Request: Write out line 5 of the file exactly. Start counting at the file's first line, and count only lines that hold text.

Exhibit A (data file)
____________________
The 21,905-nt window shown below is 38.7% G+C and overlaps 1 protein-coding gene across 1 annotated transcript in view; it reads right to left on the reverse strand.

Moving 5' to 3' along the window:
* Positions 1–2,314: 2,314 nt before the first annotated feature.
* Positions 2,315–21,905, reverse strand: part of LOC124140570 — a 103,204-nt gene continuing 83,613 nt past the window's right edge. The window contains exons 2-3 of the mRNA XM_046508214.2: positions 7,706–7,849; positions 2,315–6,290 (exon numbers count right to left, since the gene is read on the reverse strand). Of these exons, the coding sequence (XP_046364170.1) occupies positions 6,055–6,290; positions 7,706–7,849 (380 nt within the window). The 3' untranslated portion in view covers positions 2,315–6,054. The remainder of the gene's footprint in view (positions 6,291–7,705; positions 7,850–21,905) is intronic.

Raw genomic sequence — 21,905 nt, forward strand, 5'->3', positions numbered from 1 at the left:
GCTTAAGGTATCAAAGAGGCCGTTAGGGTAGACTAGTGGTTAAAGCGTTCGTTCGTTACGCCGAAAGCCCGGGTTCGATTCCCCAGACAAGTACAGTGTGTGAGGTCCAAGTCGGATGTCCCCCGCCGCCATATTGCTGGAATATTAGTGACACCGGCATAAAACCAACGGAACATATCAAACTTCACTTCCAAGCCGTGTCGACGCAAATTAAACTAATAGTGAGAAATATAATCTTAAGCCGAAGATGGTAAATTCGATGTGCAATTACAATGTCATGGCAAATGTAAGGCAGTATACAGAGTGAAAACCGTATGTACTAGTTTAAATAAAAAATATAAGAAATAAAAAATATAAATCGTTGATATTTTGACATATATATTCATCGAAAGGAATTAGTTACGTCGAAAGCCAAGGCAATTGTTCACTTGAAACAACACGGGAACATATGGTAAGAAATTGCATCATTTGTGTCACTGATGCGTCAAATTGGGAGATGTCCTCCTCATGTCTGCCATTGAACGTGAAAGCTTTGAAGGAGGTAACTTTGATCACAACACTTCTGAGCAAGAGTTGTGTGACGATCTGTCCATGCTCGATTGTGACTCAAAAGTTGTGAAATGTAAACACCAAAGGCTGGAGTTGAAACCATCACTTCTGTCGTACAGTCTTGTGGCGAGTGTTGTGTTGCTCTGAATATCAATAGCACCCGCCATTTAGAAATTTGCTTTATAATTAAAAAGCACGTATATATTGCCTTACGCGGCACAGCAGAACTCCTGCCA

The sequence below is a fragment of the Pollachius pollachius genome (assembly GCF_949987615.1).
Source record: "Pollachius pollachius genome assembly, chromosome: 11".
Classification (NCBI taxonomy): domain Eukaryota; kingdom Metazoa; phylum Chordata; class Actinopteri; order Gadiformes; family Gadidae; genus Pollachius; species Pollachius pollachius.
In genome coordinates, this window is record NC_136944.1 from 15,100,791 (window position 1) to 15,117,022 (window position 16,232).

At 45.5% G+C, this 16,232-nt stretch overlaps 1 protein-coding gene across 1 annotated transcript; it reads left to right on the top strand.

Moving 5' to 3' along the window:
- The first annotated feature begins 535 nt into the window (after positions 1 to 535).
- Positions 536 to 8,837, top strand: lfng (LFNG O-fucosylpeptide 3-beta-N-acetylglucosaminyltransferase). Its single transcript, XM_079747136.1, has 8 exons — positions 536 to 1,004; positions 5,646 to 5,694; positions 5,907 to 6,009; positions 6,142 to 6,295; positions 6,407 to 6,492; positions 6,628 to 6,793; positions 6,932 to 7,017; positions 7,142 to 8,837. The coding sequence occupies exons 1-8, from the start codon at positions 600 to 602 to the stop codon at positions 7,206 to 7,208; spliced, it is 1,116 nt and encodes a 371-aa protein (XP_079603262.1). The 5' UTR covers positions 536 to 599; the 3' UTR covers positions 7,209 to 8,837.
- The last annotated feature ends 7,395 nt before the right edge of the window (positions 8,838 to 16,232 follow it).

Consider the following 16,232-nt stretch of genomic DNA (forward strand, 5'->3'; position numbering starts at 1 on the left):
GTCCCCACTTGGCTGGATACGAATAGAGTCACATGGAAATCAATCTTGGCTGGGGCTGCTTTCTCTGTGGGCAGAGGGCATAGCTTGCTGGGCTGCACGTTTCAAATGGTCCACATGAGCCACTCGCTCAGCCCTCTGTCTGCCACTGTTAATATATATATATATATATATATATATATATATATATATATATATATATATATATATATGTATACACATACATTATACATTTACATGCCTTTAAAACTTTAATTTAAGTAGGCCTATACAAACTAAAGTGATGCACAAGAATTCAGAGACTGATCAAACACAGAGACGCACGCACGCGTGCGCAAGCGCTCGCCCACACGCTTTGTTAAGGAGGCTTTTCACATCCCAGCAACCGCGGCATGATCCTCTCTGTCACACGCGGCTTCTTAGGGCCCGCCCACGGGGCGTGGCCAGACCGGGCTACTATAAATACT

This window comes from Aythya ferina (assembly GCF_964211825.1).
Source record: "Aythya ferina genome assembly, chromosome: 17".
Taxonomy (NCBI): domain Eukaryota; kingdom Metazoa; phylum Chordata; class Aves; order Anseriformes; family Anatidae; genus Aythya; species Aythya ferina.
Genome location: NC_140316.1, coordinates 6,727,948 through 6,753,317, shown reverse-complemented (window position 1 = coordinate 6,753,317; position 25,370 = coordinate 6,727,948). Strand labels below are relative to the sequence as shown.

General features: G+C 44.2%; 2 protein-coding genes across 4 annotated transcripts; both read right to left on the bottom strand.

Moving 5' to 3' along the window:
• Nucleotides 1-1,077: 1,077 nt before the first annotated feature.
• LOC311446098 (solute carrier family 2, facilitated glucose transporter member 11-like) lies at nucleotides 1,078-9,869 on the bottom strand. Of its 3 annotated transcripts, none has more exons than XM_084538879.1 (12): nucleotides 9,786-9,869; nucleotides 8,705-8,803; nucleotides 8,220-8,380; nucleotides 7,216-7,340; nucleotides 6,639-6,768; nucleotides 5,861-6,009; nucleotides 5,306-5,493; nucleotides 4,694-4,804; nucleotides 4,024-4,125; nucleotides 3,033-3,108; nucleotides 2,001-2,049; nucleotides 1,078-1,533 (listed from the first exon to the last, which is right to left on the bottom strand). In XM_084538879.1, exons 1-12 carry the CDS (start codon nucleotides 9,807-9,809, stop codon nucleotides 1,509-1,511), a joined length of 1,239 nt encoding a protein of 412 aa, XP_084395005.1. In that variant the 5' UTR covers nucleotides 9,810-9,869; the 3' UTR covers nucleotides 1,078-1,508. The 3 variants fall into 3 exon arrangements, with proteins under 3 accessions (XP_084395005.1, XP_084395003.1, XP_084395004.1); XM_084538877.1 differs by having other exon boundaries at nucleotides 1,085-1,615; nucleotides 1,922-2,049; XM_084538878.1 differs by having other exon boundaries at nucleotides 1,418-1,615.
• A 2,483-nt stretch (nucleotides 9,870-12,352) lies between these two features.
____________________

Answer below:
Raw genomic sequence — 21,905 nt, forward strand, 5'->3', positions numbered from 1 at the left: